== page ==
In the American Revolution, many theorists wrote important contributions before Thomas Paine appeared on the scene, and in 1776, I've read from at least one historian that many people were depressed over having lost the "spirit of '75". Paine did much to bring public opinion around to the idea of independence, but independence is just one of many parts of the ideology of the American Revolution. Jefferson with editing help or interference of a committee wrote the Declaration of Independence which distilled and channelled the thought of writers of the previous century reflecting both the general European enlightenment, the British and Scottish branches of the enlightenment and vigorous public discussion that ran from about 1640 to the "Glorious Revolution" of 1688, and continued political expressions that were much freer in Britain than anywhere else at the time.

George Washington played a significant role, but no more so than possibly more people than you can count on both hands -- or at least one. He had a very solid character and was a wartime leader spanning a time when things looked hopeless to the victory at Yorktown. After four years of retirement, he lead his prestige to the Constitutional Convention, and out of that he became president. But the cast of the founding of the United States was very much of an ensemble case. Maybe Washington's symbolism helped make that possible by keeping more creative and charismatic people from taking center stage.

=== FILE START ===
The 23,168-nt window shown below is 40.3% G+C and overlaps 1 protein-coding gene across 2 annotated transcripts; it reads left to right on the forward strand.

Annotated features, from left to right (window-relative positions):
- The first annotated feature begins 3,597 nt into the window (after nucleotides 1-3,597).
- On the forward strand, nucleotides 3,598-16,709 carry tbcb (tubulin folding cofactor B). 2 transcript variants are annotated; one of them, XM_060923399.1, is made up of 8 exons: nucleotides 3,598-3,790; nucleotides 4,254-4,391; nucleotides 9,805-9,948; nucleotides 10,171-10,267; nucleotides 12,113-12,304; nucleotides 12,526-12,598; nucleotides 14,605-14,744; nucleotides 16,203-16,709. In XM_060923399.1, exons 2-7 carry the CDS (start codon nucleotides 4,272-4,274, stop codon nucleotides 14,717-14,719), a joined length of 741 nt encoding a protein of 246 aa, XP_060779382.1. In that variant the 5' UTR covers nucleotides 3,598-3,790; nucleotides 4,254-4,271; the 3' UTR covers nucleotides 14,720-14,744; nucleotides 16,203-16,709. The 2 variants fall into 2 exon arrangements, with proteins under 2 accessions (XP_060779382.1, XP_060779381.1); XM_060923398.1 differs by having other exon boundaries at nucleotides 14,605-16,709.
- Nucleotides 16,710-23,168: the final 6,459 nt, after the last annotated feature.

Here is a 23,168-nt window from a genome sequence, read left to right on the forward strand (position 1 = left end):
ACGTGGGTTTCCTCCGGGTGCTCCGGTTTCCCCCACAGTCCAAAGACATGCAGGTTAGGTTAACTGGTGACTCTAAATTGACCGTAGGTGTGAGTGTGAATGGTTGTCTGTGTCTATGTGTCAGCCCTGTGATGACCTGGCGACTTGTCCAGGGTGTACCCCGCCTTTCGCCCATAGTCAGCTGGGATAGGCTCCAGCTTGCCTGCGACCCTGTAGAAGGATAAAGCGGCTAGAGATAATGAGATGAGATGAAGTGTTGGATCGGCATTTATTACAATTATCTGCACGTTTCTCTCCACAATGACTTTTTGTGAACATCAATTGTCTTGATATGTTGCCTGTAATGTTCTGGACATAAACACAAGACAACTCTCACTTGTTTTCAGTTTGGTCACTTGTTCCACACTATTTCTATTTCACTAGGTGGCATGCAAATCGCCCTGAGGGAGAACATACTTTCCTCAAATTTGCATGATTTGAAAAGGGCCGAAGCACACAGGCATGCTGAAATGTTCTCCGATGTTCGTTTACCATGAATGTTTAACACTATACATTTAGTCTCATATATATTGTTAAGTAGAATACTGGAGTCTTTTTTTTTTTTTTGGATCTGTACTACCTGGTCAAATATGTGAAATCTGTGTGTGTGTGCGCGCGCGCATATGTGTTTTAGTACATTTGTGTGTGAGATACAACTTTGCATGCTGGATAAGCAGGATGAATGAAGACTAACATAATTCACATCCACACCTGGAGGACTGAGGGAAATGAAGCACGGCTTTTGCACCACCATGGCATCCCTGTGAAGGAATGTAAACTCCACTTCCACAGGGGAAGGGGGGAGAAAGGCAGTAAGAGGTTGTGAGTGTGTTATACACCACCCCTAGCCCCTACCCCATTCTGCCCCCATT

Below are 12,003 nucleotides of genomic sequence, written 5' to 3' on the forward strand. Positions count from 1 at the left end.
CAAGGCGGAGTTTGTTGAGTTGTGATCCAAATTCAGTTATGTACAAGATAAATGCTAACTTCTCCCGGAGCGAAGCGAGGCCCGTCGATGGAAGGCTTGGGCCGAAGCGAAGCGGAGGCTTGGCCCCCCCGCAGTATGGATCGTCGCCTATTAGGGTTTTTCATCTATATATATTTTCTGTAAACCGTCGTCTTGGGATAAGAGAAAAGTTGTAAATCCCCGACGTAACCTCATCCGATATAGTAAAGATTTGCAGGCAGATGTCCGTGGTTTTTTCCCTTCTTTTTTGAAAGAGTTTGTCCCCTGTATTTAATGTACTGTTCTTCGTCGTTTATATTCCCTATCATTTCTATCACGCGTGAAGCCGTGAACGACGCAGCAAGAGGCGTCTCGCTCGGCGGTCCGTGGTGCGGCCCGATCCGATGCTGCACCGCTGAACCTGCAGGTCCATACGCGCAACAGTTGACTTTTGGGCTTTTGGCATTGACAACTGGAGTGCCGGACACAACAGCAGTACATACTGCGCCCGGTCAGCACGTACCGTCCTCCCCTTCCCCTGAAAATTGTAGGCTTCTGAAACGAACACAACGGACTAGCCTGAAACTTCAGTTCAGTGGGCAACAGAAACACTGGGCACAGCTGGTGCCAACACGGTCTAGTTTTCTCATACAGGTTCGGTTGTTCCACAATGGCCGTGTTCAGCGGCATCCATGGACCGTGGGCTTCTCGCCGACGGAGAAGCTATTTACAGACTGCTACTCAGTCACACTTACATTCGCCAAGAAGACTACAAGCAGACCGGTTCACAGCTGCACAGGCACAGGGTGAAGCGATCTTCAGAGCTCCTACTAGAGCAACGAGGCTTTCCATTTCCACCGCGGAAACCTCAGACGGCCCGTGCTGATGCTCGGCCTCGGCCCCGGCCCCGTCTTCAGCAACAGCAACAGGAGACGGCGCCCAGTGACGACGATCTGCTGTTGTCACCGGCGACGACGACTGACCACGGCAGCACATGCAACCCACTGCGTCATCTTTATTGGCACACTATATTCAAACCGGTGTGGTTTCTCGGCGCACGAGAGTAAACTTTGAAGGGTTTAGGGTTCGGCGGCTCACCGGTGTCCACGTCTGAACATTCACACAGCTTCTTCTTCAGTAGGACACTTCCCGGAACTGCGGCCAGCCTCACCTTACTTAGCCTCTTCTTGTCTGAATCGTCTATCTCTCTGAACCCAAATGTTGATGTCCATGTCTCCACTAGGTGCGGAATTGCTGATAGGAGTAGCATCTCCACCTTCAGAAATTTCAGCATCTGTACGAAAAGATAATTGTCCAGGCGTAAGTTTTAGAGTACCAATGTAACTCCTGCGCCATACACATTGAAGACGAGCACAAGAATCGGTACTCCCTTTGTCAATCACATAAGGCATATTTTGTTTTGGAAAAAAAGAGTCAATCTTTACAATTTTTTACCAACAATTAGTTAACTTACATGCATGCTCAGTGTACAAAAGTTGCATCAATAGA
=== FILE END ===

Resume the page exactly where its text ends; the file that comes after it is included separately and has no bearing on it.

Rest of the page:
Re Che Guevara, it seems to me he was charismatic and wrote some inspiring things, and had movie star good looks which made him a great "poster boy" for people who have almost no idea what it was all about, but he didn't start the Cuban Revolution, but was recruited by Castro. Maybe his influence helped sway Castro to side with the USSR. Che was then able to distance himself from the more sordid reputation of the Cuban government as it ground on, and became accidentally identified with the hope of Communism against itself.

Comment by HalMorris on [deleted post] 2014-08-11T02:55:45.418Z

As we should have learned in Iraq especially, "defeating" another country in the sense of putting the whole existing power structure out of commission is sometimes relatively easy, but "taking over" another country is devilishly difficult. If the country was orderly to begin with, and recently invaded by a vicious enemy, they may abide your trying to restore them to orderliness. If they have recently allowed a vicious government to take over, and you bomb them back into the stone age and much of the population is shocked to realize that their government was far more awful than they realized (Germany post-WWII, and very partially applicable to Afghanistan), and you go in with massive resources and treat them really well (done in Germany, but not Afghanistan), then you might encounter some degree of humility for long enough to leave them with a decent government of law.